Sgt John C Henderson’s account of the 15/9/43 16 DLI action on Hospital Hill, Salerno, is extracted from a letter written to his wife dated 31/12/43. Special thanks to Steve Henderson for sharing this extraordinary document.

4464771 Sergt J C Henderson
DLI
A Coy, No 3 Btn, No 1 IRTD,
BNAF

'I will take you back to the Hospital ship St Julien. On the 16th September you would have found me in the officers' ward, lying on a stretcher between two officers' beds. The other ranks wards were already overcrowded, that explains my presence among such "exalted" company. Any shock I had sustained at the moment of being hit had disappeared and I was able to lie back and collect my thoughts. The first thing I realised was that however much I regretted having to leave the "boys" it just couldn't be helped and the main thing to do was to concentrate on getting well again.

‘The Medical Officer came along to look at my wound and, when the bandages were taken off, I was able to see for the first time what had actually happened. Up until then I thought I had been shot on the inside rear of thigh as it was there that I felt the pain. This puzzled me because I was walking towards the fire when it happened and was only a matter of 20 yards from him when the shot rang out. It spun me round and I fell on my back. Very gingerly I moved my leg, found that I could do so and knew there were no fractures. Actually the bullet had entered my thigh dead central about seven inches above the knee, tore its way though at an angle for about six inches and left quite a big hole in the left rear of the thigh. My left thigh must have been well forward, otherwise the bullet would have embedded itself in the left thigh. The entrance would was only small, about the size of the end of an ordinary pencil. I decided I had been very lucky and didn't expect it would be very long before I would recover.

'At this stage I think I shall digress a little and tell you how I was wounded. It was at the time when the Salerno Bridgehead was not yet secure, we were in danger of being pushed back into the sea from which we had landed five days previously. The Battalion was holding the left flank and were positioned on the southern side of what we called "Hospital Hill". We had withstood terrific mortar and artillery fire and numerous counterattacks had been repulsed with losses on both sides. Apart from these strong counterattacks, we had to contend with strong Jerry patrols which tried and sometimes succeeded in infiltrating into our positions from all sides and at all times during the day and night.

‘At about 3 pm on the 15th the enemy started a determined counterattack which, by darkness, enabled him to dislodge some of our men from the top of the hill. Two 3 inch mortars which I had in position to meet such a situation opened up and fired 150 bombs in ten minutes, thereby demoralizing the Germans who were "easy meat" for the boys who went into them with the bayonet.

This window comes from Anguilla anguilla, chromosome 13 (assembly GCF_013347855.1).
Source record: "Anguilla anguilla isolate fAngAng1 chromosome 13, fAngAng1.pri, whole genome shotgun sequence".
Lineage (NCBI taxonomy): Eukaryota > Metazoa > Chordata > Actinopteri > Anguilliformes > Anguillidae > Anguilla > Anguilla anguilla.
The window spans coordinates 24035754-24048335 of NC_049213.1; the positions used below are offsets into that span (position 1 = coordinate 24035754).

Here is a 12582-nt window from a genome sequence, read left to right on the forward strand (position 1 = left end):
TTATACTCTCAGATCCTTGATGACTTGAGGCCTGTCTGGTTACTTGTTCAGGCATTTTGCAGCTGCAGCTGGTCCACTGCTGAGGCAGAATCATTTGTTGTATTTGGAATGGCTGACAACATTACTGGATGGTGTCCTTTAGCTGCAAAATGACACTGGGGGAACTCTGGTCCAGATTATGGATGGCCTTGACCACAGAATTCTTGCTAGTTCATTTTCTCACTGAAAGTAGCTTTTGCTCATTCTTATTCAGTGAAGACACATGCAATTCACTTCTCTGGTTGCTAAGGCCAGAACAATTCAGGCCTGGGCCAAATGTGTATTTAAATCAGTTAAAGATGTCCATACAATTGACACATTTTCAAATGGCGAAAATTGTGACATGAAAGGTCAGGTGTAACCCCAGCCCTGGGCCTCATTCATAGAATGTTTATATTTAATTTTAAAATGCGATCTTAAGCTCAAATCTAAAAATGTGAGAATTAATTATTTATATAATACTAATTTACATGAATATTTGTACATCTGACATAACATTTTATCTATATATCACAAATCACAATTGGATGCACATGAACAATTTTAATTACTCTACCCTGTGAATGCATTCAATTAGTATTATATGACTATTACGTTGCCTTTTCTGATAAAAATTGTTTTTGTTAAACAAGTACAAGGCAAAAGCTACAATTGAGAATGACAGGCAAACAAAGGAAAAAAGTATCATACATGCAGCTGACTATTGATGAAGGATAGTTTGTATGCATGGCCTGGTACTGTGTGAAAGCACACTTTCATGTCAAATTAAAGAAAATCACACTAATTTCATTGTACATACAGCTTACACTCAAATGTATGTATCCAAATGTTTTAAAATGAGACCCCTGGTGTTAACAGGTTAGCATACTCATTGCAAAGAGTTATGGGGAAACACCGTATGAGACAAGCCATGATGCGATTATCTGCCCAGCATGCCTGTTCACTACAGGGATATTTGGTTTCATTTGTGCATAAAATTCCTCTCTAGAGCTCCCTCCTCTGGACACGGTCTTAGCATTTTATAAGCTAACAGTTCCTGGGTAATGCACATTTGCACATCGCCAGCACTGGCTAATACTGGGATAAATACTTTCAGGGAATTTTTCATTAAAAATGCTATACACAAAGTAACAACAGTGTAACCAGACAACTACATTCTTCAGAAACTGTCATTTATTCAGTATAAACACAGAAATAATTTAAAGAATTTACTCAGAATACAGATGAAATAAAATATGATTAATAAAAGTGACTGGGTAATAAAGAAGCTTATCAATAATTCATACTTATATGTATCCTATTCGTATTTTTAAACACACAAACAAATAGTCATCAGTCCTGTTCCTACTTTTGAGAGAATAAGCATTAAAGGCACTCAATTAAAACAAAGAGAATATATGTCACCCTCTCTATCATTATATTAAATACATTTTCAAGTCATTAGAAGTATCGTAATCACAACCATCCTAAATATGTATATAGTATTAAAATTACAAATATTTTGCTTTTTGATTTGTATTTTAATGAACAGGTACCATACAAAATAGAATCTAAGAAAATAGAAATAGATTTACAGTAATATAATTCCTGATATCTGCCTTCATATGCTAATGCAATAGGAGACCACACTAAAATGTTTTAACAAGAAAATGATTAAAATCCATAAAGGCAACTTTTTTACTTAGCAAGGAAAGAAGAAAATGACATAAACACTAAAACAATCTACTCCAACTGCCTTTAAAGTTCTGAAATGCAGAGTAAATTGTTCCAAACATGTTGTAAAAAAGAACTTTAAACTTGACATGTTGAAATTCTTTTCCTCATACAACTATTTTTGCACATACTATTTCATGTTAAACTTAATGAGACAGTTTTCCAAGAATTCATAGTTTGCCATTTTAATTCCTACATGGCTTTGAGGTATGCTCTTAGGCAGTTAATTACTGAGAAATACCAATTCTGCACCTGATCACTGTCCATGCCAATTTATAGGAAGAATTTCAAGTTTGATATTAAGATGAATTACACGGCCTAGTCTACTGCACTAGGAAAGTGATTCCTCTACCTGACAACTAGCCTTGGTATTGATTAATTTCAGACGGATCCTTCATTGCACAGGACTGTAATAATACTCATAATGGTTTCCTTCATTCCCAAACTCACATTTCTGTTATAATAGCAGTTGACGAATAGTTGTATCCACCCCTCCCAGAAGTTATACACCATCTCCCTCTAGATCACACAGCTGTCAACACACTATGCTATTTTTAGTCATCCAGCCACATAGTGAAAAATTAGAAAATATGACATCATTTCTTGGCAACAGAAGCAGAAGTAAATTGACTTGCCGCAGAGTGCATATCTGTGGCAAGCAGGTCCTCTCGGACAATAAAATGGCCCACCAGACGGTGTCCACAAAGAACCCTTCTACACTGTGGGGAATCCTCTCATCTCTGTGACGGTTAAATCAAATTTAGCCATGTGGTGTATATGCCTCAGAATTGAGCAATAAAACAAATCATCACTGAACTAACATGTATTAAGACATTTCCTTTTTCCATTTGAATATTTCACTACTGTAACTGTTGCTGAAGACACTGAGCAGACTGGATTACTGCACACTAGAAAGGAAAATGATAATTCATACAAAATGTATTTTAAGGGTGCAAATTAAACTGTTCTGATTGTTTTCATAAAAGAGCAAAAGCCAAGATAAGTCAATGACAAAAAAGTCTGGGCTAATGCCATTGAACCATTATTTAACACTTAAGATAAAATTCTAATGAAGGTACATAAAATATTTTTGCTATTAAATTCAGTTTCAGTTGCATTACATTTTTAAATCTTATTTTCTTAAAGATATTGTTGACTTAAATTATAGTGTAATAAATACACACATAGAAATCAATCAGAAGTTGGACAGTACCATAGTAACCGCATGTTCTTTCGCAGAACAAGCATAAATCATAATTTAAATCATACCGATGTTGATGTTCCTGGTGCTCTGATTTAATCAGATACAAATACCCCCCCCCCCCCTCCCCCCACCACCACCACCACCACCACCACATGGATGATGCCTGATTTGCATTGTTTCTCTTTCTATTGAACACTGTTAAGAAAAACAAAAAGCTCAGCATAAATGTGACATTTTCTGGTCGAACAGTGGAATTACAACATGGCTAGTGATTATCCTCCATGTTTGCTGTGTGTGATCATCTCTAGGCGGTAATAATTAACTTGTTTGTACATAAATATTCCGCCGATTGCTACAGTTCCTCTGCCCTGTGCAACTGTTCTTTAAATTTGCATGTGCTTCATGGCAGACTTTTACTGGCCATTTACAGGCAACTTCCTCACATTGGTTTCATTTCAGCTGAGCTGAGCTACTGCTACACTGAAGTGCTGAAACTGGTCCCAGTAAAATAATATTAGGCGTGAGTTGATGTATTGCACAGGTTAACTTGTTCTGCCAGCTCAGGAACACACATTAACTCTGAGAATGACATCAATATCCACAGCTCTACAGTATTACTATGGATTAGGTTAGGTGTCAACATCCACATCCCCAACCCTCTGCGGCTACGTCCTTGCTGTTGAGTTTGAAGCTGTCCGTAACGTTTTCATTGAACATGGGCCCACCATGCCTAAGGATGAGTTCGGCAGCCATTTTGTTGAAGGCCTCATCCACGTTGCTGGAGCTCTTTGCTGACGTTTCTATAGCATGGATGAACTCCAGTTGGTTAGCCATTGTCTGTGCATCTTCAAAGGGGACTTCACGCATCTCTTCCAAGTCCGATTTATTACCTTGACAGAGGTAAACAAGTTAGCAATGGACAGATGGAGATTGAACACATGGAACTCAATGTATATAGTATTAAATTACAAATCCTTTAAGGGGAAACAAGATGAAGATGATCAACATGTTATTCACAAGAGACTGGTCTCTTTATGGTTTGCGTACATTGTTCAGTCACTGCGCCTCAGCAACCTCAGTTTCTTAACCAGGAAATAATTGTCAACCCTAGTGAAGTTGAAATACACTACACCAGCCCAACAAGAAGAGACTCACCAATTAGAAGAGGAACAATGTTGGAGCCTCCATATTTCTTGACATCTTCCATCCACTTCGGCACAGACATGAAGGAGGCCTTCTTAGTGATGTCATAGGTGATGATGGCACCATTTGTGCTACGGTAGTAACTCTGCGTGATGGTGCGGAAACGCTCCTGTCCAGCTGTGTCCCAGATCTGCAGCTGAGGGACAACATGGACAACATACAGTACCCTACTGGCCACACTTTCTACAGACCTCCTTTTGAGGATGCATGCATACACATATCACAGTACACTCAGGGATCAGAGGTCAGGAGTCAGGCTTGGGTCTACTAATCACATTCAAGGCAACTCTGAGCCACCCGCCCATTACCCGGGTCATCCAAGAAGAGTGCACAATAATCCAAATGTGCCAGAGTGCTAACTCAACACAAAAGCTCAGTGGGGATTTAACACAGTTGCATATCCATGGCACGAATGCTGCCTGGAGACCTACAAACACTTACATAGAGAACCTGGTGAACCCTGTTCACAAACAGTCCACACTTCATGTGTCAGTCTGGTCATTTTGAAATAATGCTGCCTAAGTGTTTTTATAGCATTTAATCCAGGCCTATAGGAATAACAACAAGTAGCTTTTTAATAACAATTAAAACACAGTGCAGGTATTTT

'To consolidate the position further ammunition had to be got up to the mortars and I immediately organized carrying parties. During this operation, I found myself preparing a load with a Lance Corporal as sentry, it was dark, about 9 pm. Suddenly he calls me and says there are four men going up alongside the wall to our left. I chew him up for not halting them and, drawing my revolver, go to investigate. It is only some boys from another company. Following the same route I had taken I return to the ammunition, but when I get to within 20 yards, Bang!

'Looking back on this I cannot help but laugh. Actually what had happened was that the the Lance Corporal had got the jitters; he was unnerved by the patrols that had been coming in; being left entirely on his own, his nerve had gone and, when he saw me coming back, he let go without asking any questions. When he knew what he had done he went into hysterics. Shouting, "I've shot the best friend I ever had!" and crying and sobbing. Major Worrall, who helped put the field dressing on me, called out: "Take that man away for God's sake!" However, I asked him to allow me to talk to him. When he came I told him to shut up and listen to what I had to say. "You have done some good work for me these last few days. I couldn't have done without you. Now I am going out for a while, you will be needed more than ever, so snap out of it and go help them up the hill." He quietened down, we shook hands and away he went up the hill. I understand he was taken prisoner five days later.

‘So you see, contrary to what you may have been thinking, I haven't been contaminated by a German bullet or shrapnel, it was only a good old British .303 fired by a good lad with the best of intentions but, unfortunately, a little unbalanced by the trying circumstances. I hope it hasn't bothered him too much since. '

Aboard the hospital ship Sgt Henderson has this poignant memory of one of his fellow wounded soldiers:

‘Young McQueen, whose right leg had been amputated below the knee was the most cheerful of the lot. Perhaps that's because he was due to be put on a hospital ship for evacuation back to the UK the next day. He was only about 22 and had been on one of the landing craft awaiting its turn to go in when a shell had blown his right foot off; only a youngster but very brave.’

In the same letter, Sgt Henderson remembers meeting another 16 DLI wounded soldier while at the 100th General Hospital after his evacuation via the hospital ship to Algeria:

Sgt John C Henderson’s Eyewitness Account of the Hospital Hill, Salerno action of 15/9/43

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